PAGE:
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Spinach scallion pesto

This post is really more about a technique than a recipe. Oh, the recipe is nice, too: a mellow deep-green pesto of spinach and scallions, a little onionier and greenier than the norm. I thought it up as a way to use up leftover scallions or scallion parts, hanging around after recipes that call for only part of a bunch. Sam and I ate our pesto over pasta, with poached eggs–a simple, surprisingly filling summer lunch. It’d also be dandy as a sauce for simply cooked fish, or spread on flatbread or pizza. Just a good, solid, early-summer condiment.

Normally, I make pesto by hand, using the largest knife I have and chopping in handfuls of ingredients at a time. I love making pesto this way, watching the piles of ingredients transform under the blade. But in this case, I had some strong scallions–just cutting them into rough chunks made me tear up. I didn’t relish the idea of chopping and blinking and sniffling for twenty minutes straight. And, in all honesty, I was hungry NOW. I wanted lunch faster than the knife and cutting board would allow.

So I decided to cheat a little, by using the food processor for part of the process. This still isn’t your typical blended pesto–I just used the processor to chop down the solids into a rough mass, about the same as I would with a knife. I tested it for readiness the same way, by pressing a bit of it with my fingers to see if it held together. Then I scooped the finished mess into a bowl and poured over extra virgin olive oil, just like I do with the handmade pesto. The results were damn close to the handmade stuff–I missed a little of the nubbly texture, but it was still leaps and bounds lighter and more interesting than the oily, emulsified pestos that usually come out of processors.

This is a neat trick to know, because it puts really good homemade pesto–the kind you can’t replicate with storebought–within the realm of the 10-minute meal. Plus, keeping the olive oil out of the processor entirely means that it won’t turn bitter from contact with the metal blades (which the extra virgin stuff tends to do). So not only is this a fancier pesto, it’s a better-tasting one too. Not bad for a cheater trick.

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Pizza, no stone required

This is probably a first for this lil’ blog here: a recipe that’s longer than the post that leads it in.

Fear not–it also takes more time to read than it does to make.

And it proves a great point: you do not need expensive specialized equipment to make restaurant-style foods at home. In particular, you don’t need a pizza stone to make terrific pizza–beautifully blistered and crackly-crisp on the bottom.

Once again, it’s cast iron to the rescue.

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Making it up as I go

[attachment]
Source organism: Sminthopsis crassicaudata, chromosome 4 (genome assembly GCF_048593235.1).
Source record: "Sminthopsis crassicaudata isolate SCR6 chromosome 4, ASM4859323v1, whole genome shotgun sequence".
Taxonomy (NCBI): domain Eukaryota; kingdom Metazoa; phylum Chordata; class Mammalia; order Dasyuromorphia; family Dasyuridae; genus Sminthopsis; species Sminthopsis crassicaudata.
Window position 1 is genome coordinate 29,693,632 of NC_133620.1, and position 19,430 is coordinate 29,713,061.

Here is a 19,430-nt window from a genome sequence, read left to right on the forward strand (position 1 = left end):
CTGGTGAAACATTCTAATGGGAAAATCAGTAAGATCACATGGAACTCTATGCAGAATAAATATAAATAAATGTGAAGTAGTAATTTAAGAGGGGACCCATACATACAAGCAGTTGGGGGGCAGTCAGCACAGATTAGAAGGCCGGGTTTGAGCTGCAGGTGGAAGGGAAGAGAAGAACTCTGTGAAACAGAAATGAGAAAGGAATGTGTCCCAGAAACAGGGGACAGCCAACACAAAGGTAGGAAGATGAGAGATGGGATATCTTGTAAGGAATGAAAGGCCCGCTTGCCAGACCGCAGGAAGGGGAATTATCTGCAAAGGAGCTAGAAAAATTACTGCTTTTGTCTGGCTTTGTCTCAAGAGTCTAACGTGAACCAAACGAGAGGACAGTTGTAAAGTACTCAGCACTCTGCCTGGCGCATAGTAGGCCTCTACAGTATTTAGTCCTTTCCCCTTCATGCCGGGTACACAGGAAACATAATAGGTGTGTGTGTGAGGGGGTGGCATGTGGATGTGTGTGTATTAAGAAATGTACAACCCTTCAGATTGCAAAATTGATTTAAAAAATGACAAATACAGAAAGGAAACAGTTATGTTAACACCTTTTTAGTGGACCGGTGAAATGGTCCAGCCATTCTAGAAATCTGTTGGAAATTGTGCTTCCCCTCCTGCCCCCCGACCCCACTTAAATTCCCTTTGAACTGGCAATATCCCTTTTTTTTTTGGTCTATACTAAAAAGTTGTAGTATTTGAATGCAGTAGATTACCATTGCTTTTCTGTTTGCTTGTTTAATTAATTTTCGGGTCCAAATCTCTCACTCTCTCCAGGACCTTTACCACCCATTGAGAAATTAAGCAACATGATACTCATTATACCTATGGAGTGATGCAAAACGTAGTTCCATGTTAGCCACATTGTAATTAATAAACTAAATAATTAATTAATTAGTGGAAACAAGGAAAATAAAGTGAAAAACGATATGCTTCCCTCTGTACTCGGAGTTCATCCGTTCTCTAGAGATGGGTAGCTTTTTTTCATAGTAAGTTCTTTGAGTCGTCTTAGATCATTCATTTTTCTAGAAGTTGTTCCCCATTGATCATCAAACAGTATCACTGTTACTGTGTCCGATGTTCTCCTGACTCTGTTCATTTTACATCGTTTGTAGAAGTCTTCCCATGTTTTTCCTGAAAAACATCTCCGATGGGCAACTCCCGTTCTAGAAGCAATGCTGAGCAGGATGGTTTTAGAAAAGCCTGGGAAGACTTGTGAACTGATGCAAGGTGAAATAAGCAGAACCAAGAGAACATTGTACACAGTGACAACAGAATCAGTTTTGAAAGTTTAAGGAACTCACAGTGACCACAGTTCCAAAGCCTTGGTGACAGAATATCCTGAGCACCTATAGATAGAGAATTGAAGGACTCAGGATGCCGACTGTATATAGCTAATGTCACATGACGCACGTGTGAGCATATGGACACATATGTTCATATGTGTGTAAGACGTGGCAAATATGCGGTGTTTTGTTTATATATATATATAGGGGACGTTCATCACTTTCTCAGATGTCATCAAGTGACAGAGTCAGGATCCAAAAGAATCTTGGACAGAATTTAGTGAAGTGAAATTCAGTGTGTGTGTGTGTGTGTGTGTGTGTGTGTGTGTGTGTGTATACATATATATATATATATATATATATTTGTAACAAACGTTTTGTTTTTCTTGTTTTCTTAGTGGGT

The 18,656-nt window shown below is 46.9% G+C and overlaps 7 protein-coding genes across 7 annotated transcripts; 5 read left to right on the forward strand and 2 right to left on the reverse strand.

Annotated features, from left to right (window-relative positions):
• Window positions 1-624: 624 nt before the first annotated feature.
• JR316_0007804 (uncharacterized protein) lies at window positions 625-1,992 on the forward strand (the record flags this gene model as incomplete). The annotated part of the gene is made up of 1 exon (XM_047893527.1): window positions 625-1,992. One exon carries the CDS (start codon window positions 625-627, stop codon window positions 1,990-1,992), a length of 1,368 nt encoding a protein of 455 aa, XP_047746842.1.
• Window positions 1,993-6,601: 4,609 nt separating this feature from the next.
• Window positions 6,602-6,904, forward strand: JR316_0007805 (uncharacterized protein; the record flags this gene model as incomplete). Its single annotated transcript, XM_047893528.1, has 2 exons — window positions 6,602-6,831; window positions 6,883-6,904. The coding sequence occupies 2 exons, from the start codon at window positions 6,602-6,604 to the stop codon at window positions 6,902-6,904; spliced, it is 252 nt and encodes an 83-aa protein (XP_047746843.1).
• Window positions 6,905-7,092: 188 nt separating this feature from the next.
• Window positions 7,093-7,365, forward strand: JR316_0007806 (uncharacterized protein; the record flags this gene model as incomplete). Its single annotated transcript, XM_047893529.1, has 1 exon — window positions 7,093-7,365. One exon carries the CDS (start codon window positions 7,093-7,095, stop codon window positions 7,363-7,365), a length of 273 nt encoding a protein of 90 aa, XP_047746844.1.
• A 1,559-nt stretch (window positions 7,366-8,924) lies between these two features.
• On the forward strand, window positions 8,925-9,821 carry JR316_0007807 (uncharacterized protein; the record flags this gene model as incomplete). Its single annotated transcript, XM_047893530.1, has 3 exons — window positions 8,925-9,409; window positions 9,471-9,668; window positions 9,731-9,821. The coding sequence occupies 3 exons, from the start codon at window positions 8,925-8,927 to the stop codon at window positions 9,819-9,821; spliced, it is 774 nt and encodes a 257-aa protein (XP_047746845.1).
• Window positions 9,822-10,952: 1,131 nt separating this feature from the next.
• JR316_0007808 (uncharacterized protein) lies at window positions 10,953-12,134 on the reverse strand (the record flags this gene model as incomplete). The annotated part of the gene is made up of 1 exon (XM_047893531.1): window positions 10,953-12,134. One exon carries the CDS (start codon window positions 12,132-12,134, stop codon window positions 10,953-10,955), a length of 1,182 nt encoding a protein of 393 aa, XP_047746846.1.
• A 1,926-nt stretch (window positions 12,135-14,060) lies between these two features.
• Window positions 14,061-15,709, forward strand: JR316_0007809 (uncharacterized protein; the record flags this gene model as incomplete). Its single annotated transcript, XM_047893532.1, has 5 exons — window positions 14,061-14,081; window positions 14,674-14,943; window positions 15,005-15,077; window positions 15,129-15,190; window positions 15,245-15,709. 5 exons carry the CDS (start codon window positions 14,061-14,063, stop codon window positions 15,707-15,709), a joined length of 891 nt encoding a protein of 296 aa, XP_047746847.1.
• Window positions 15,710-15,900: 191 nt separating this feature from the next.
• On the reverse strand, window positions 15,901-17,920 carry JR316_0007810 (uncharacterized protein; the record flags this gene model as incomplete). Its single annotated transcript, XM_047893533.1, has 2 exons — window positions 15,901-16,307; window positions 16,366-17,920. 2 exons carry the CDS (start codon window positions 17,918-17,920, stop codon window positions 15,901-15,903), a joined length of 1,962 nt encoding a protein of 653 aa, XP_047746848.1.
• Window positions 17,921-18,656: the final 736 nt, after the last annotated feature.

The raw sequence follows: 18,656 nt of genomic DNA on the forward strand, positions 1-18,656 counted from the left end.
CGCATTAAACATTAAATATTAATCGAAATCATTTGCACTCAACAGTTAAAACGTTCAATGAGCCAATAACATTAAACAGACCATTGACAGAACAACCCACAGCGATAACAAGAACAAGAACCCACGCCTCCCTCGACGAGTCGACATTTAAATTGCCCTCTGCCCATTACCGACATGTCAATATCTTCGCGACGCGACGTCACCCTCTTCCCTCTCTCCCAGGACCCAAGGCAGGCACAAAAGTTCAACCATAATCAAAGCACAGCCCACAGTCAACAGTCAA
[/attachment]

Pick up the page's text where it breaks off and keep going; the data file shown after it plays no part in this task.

This week has been INSANITY.  Sheer, near-unmitigated insanity.  So, instead of something eloquent and carefully-crafted, here’s a soup I made up.

This is the perfect example of what happens with a bunch of odds and ends and a lot of time on my hands.  I had shrimp shells in the freezer, left over from my last lemon-caper experiment. I had a powerful hankering for a bowl of soup with pesto on top. And I had a germ of an inspiration, thanks to a video about Tex-Mex chowdah.

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My mama loves me; she loves me…

A day late and a dollar short, but…Happy Mother’s Day anyway!

My mother is, without doubt, the most bestest mama I’ve ever met. She’s five feet tall, 100 pounds, and the purest example I know of the Mexican jumping bean in human form. She’s always moving, always doing, always thinking and wondering and checking up on business. She’s a bottomless well of unconditional love and nurture, mixed with a healthy dose of clear-eyed practicality. She’s endearingly, sometimes cringe-inducingly silly; she will regularly crack herself up to tears before even reaching the punch line of a joke. And she’s the only woman I know who has never given her firstborn child grief for the horrific length of time she spent in labor with her. (Sorry, Mom. I hope it was worth it.)

So of course, when Mother’s Day came around, I jumped at the chance to cook for her. I’ve written before about my impulse to shower people with love in the form of food. So I made dinner.

And, if I may say so, I knocked it out of the park.

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The power of a dollop

It’s such a shameful cliche to say it’s all in the details. But cliches achieve their status for a reason: they’re most often true.

Back in college, I took pride in my lack of detail-orientedness. (Detail-orientation?) I was practically detail-averse. I’m an artist, I said. I don’t have brain-space for such things. But somewhere in the transition to the working world, something happened. I became…organized. I began obsessing over minutiae. I started color-coding things.

Well, maybe organized isn’t the right word. My bedroom floor is still blanketed with clothing, and my desk at work is shingled willy-nilly with paper. And truth is, I’ve always been a perfectionist of the highest order; I just didn’t always know which details to tweak to catapult my projects ever-closer to perfection. But now I’m figuring these things out. I’m zeroing in on the little things. I’m learning.

Which brings me to pesto.